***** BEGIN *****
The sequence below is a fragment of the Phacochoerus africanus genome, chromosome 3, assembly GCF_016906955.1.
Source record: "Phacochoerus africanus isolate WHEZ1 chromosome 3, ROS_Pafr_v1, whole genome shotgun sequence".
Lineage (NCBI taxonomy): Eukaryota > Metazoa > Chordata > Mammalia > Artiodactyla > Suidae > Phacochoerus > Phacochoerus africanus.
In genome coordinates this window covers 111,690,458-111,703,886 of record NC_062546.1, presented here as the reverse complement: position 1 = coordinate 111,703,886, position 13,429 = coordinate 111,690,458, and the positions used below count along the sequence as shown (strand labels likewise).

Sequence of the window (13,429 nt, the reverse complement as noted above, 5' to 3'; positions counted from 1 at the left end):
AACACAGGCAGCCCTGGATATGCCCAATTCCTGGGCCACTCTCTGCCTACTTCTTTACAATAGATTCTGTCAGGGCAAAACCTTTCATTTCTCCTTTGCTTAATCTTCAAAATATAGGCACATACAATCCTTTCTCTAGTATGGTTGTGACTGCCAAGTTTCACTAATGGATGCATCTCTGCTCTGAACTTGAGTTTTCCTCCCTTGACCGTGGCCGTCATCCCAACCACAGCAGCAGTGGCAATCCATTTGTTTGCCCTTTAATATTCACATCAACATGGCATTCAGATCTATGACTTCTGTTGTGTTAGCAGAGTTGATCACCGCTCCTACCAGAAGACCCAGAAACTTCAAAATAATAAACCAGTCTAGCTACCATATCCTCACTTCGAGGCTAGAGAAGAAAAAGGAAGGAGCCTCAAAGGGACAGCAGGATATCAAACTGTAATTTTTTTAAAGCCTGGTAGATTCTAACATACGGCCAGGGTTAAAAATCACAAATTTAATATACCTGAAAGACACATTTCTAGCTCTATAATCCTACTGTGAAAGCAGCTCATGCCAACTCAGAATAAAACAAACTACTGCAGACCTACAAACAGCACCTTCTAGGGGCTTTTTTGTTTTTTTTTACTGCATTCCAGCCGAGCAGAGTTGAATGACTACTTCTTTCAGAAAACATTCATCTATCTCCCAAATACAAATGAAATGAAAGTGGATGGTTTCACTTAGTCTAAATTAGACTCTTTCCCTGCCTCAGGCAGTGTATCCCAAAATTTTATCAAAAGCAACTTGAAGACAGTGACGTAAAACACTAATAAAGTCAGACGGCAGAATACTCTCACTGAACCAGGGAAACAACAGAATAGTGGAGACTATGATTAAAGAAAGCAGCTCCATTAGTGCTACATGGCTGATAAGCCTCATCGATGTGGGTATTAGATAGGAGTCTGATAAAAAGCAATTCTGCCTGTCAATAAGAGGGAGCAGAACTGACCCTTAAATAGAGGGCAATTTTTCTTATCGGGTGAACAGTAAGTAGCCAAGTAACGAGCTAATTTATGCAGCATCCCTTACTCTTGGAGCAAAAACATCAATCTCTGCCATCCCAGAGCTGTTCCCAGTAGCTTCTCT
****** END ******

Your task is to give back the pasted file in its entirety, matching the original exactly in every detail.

The sequence below is a fragment of the Phacochoerus africanus genome, chromosome 3, assembly GCF_016906955.1.
Source record: "Phacochoerus africanus isolate WHEZ1 chromosome 3, ROS_Pafr_v1, whole genome shotgun sequence".
Lineage (NCBI taxonomy): Eukaryota > Metazoa > Chordata > Mammalia > Artiodactyla > Suidae > Phacochoerus > Phacochoerus africanus.
In genome coordinates this window covers 111,690,458-111,703,886 of record NC_062546.1, presented here as the reverse complement: position 1 = coordinate 111,703,886, position 13,429 = coordinate 111,690,458, and the positions used below count along the sequence as shown (strand labels likewise).

Sequence of the window (13,429 nt, the reverse complement as noted above, 5' to 3'; positions counted from 1 at the left end):
AACACAGGCAGCCCTGGATATGCCCAATTCCTGGGCCACTCTCTGCCTACTTCTTTACAATAGATTCTGTCAGGGCAAAACCTTTCATTTCTCCTTTGCTTAATCTTCAAAATATAGGCACATACAATCCTTTCTCTAGTATGGTTGTGACTGCCAAGTTTCACTAATGGATGCATCTCTGCTCTGAACTTGAGTTTTCCTCCCTTGACCGTGGCCGTCATCCCAACCACAGCAGCAGTGGCAATCCATTTGTTTGCCCTTTAATATTCACATCAACATGGCATTCAGATCTATGACTTCTGTTGTGTTAGCAGAGTTGATCACCGCTCCTACCAGAAGACCCAGAAACTTCAAAATAATAAACCAGTCTAGCTACCATATCCTCACTTCGAGGCTAGAGAAGAAAAAGGAAGGAGCCTCAAAGGGACAGCAGGATATCAAACTGTAATTTTTTTAAAGCCTGGTAGATTCTAACATACGGCCAGGGTTAAAAATCACAAATTTAATATACCTGAAAGACACATTTCTAGCTCTATAATCCTACTGTGAAAGCAGCTCATGCCAACTCAGAATAAAACAAACTACTGCAGACCTACAAACAGCACCTTCTAGGGGCTTTTTTGTTTTTTTTTACTGCATTCCAGCCGAGCAGAGTTGAATGACTACTTCTTTCAGAAAACATTCATCTATCTCCCAAATACAAATGAAATGAAAGTGGATGGTTTCACTTAGTCTAAATTAGACTCTTTCCCTGCCTCAGGCAGTGTATCCCAAAATTTTATCAAAAGCAACTTGAAGACAGTGACGTAAAACACTAATAAAGTCAGACGGCAGAATACTCTCACTGAACCAGGGAAACAACAGAATAGTGGAGACTATGATTAAAGAAAGCAGCTCCATTAGTGCTACATGGCTGATAAGCCTCATCGATGTGGGTATTAGATAGGAGTCTGATAAAAAGCAATTCTGCCTGTCAATAAGAGGGAGCAGAACTGACCCTTAAATAGAGGGCAATTTTTCTTATCGGGTGAACAGTAAGTAGCCAAGTAACGAGCTAATTTATGCAGCATCCCTTACTCTTGGAGCAAAAACATCAATCTCTGCCATCCCAGAGCTGTTCCCAGTAGCTTCTCT